Te Matahauariki Research Institute


"The overall aim of this research is to explore ways in which the legal system of Aotearoa/New Zealand can evolve so as to accommodate the best of the values and concepts of both major components of its society"

 

    Wednesday, June 7, 2006
 
Symposium‘Concepts in Polynesian Customary Law'

On Tuesday 12 October 2004, Te Matahauariki Institute held a Symposium on ‘Concepts in Polynesian Customary Law' at the recently-opened Fale Pasifika at the University of Auckland . The Symposium was chaired by the Institute's past Director. Judge Michael J.A. Brown. Five Papers were delivered as follows:

 


The Symposium opened with a Paper by Dr Anne Griffiths , a leading scholar on the anthropology of law from the University of Edinburgh who spoke on ‘Customary Law in a Transnational World' .

 

Other Papers were delivered by: (papers are available for download by clicking on title)

Dr Richard Benton : ‘Lexicography Law and the Transformation of New Zealand Jurisprudence'

Tuiatua Tupua Tamasese : ‘Resident, Residence, Residency in Samoan Custom'

Dr Tui Adams , Dr Alex Frame and Paul Meredith: ‘Performance and Maori Customary Legal Process'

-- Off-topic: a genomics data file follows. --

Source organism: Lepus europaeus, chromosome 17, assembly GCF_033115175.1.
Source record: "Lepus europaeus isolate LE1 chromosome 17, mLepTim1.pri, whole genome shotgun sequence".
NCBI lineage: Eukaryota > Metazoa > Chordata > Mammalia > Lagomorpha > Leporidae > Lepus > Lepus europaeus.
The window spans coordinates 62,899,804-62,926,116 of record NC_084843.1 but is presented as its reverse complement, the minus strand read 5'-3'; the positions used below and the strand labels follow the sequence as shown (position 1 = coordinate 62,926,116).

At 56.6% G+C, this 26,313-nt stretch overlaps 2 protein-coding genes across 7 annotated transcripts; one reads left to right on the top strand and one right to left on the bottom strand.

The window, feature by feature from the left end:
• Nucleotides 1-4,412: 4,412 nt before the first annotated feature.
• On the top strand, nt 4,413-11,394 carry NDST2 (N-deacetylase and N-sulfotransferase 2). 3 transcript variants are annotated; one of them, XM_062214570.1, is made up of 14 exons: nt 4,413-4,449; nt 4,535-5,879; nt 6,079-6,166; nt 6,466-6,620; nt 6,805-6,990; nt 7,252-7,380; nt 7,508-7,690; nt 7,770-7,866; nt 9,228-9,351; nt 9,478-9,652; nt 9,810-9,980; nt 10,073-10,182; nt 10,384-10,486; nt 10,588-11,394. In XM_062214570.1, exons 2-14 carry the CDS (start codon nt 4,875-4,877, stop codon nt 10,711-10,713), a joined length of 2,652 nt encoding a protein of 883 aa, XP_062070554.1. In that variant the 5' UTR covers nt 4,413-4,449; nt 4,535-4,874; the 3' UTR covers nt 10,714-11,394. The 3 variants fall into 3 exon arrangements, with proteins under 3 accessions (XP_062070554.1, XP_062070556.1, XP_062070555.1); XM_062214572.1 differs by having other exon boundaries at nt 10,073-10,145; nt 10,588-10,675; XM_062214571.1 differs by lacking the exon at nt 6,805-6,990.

Dr Alex Frame and Ms Joeliee Seed-Pihama : ‘Some Customary Legal Concepts in Maori Traditional Migration Accounts'

Require Acrobat Reader this is available for free download


  • The Papers are available on this website in in ‘presentation form'. It is intended that they be refined and edited for publication in the near future. Although the authors have agreed to their Papers being made available in this preliminary form, they request that their consent be obtained for any quotation and that any such quotation specify that the Papers are in draft form. Short biographical details on the Presenters follow.

     

    Dr ANNE GRIFFITHS obtained her Ph.D from the University of London in 1988. She has a Chair in the Anthropology of Law at the University of Edinburgh and holds a visiting Professorship at the University of Texas . She is also associated with the Max Planck Institute for Social research in Halle , Germany , where she has been working with Professors Franz and Keebet von Benda-Beckmann on the transnational dimensions of law.. She is currently editing a book entitled Mobile People, Mobile Law: Expanding Legal Relations in a Contracting World. The importance of this work in the light of current conditions posed by globalisation has been recognised by the E.S.R.C. and the Wenner-Gren Foundation for Anthropological Research who have awarded Dr Griffiths grants to fund meetings involving an interdisciplinary group of international scholars at the universities of Edinburgh , London , and Sussex

    TUI ATUA TUPUA TAMASESE EFI . Was For six years (1987 – 1993) a commissioner of the South Commission, headed by Julius Nyrere and headquartered in Geneva . He has served in the Samoan Parliament as MP, Leader of the Opposition, Deputy Prime Minister and Prime Minister. He has published one book in English and two in the Samoan language, one of which Ia faagaganaina was in 1990 the Samoan entry in the UNESCO's category for Indigenous literature. He has published articles in the Canterbury and ANU academic journals, and The Social Policy Journal of New Zealand. In October 2003 he was appointed as Adjunct Professor at Te Whare Wananga o Awanuiarangi, Whakatane , New Zealand .